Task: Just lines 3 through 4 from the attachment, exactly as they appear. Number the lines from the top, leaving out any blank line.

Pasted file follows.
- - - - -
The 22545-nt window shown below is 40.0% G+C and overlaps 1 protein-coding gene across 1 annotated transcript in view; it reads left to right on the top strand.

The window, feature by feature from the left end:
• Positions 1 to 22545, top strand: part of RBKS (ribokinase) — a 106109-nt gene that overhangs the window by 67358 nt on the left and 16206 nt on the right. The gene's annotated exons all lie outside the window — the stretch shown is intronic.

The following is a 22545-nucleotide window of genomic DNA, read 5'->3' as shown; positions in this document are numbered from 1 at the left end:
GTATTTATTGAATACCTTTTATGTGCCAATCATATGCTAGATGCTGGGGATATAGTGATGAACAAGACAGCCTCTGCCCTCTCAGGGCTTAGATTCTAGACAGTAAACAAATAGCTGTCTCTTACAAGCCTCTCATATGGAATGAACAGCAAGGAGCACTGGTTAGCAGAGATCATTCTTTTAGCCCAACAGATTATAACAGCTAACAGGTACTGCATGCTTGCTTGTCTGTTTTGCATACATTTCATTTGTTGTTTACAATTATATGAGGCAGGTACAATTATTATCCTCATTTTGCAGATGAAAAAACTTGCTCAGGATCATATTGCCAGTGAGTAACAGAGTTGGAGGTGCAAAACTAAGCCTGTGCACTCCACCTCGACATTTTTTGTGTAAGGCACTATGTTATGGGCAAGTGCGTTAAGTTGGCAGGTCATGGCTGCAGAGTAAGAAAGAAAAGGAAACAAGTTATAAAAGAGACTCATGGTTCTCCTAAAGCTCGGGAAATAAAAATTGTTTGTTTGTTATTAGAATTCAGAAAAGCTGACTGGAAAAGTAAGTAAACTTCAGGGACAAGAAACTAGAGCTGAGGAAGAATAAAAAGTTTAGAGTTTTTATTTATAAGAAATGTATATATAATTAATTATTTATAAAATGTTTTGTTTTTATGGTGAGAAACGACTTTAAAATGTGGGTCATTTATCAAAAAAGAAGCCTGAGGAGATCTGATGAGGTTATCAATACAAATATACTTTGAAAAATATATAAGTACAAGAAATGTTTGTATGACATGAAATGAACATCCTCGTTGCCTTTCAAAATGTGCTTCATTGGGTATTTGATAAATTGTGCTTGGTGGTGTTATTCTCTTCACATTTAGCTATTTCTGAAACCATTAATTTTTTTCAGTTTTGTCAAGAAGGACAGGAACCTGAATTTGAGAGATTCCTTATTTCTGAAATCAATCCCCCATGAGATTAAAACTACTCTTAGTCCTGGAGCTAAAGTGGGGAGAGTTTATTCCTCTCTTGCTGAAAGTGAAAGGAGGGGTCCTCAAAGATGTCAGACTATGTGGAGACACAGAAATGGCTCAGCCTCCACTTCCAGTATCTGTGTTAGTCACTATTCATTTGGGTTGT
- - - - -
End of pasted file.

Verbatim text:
• Positions 1 to 22545, top strand: part of RBKS (ribokinase) — a 106109-nt gene that overhangs the window by 67358 nt on the left and 16206 nt on the right. The gene's annotated exons all lie outside the window — the stretch shown is intronic.

The following is a 22545-nucleotide window of genomic DNA, read 5'->3' as shown; positions in this document are numbered from 1 at the left end: